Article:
China jails Uighur scholar for life for 'separatism'
BEIJING – Agence France-Presse
In this Feb. 4, 2013 photo, Ilham Tohti, an outspoken scholar of China's Turkic Uighur ethnic minority, pauses during an interview at his home in Beijing, China. AP PhotoA prominent academic from China's mostly-Muslim Uighur minority was jailed for life Sept. 23 for "separatism", with the European Union expressing outrage at the "completely unjustified" response to criticism of Beijing's policies in the restive Xinjiang region.
The EU, United States and human rights groups had all been calling for the release of Ilham Tohti, a persistent but moderate government critic who campaigned for minority rights in the vast western region.
Analysts say his unusually harsh sentence shows increased official intolerance for dissent and could stoke ethnic tensions.
The former university professor will "certainly appeal" the sentence passed in Xinjiang's capital Urumqi, his lawyer Li Fangping told AFP.
Tohti, 44, said he "did not agree" with the sentence as it was announced but was not allowed to make any further statement before officials led him away, Li said, adding that the court will "confiscate his entire property".
Tohti's wife cried loudly after the verdict was read and "was so upset she couldn't walk," he added.
Xinjiang is home to about 10 million Uighurs, and in the last year has been hit by a string of attacks on civilians and clashes which have killed at least 200 people.
China blames unrest on militant groups seeking independence for Xinjiang. Rights groups say discrimination and government repression of the Uighurs' religion and language has fuelled violence.
Police detained Tohti in January after he criticised the government's response to a suicide car attack last October in Beijing's Tiananmen Square, which the government blamed on Xinjiang separatists.
Chinese courts are controlled by the ruling Communist Party, and appeals in criminal cases are rarely successful.
The EU called the sentence "completely unjustified" and demanded the scholar's immediate and unconditional release.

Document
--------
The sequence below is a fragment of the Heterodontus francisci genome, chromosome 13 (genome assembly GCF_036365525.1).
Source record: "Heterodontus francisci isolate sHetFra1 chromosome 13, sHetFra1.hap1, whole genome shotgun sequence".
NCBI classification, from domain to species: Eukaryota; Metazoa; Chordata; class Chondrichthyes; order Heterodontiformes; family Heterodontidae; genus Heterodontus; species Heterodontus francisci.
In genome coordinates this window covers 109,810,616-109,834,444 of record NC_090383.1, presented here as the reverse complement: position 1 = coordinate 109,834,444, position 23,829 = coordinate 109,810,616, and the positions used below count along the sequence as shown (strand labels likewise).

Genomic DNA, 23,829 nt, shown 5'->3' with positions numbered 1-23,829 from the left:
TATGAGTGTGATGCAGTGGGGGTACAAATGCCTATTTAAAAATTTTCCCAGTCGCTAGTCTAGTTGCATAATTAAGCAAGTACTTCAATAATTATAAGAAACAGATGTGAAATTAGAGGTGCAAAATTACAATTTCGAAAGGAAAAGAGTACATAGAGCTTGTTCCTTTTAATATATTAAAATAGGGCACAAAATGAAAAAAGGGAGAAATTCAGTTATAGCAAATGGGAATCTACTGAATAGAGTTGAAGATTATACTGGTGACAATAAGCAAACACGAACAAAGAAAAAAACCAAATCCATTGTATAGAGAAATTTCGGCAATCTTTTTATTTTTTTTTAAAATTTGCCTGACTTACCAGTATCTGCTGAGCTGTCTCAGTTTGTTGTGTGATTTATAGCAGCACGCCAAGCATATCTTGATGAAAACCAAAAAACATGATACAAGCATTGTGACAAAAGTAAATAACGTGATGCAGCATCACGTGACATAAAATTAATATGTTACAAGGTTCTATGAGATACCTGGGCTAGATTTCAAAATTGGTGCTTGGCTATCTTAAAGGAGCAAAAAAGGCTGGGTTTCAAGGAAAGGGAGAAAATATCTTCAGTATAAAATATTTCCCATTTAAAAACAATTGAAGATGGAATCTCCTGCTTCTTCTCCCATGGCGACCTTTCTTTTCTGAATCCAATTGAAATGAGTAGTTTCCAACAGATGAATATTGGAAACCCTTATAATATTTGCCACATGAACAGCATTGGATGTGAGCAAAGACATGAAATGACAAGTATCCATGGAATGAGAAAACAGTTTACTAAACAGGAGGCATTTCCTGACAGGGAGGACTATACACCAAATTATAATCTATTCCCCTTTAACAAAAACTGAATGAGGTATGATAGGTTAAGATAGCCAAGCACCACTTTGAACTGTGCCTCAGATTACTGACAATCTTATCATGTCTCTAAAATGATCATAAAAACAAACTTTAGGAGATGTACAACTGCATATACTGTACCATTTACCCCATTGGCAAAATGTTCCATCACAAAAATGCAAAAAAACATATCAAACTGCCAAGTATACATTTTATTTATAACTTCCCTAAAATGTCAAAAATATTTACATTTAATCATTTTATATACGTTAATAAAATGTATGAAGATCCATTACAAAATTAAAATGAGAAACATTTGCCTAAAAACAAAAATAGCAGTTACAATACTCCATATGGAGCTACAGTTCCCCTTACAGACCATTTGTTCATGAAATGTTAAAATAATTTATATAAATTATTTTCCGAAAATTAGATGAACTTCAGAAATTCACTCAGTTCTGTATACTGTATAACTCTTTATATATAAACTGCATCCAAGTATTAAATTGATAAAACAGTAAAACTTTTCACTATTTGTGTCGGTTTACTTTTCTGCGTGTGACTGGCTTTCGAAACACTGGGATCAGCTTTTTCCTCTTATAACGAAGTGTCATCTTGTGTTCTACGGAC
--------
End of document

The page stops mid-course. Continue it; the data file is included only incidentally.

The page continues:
"The EU deplores that the due process of law was not respected, in particular with regard to the right to a proper defence," it added in a statement.
China has cracked down on dissent under the leadership of President Xi Jinping, with dozens of academics, journalists and activists detained or jailed -- though Tohti's is the heaviest sentence given to a dissident in years.
"Ilham Tohti's sentence is extremely harsh, it's unexpected and it's shocking," said Maya Wang, a researcher for US-based group Human Rights Watch.
"For someone like Tohti, who is prominent and known outside China, to be given a life sentence for very measured criticism, that is unprecedented," she added. "It's a sign of just how much the Chinese government's intolerance of dissent has deepened."
Joseph Cheng, professor at the City University of Hong Kong, said the verdict was "a very bad signal for Han-Uighur relations", referring to China's Han majority ethnic group.
"It certainly reflects the values and the style of the Xi Jinping administration... to crack down on any dissidents and opposition," he added.
Tohti, who has three children and taught economics at a university in Beijing, said he opposed independence for Xinjiang in interviews and was seen as a moderate voice on Uighur issues, but was repeatedly subject to house arrest and prevented from leaving the country.
He went on trial last week after being denied food and kept in shackles for weeks at a time while under detention, his lawyers said.
"This tragedy proves that solving problems through peaceful means is not possible in China," said Dilxat Raxit, a spokesman for the exiled World Uyghur Congress.
Prosecutors presented videos of Tohti's university lectures and posts from his website Uighur Online as evidence that he had led a separatist group, Li said.
They also cited testimony from some of Tohti's students, around eight of whom have also been detained.
The official Xinhua news agency said the court heard that Tohti "bewitched and coerced young ethnic students to work for the website and built a criminal syndicate."
In a closing statement at his trial Tohti said he loved his country and in his opinion "it has always been in the best interests of Uighurs to remain in China", according to Li.
Tohti spoke about imprisonment in a 2009 online interview.
"In this country, with the way things are, you can go to jail for what you say -- for running a website, for just speaking the truth. That, for me, would be an honour," he said.
"To trade my humble life as a call for freedom, I'd gladly do it."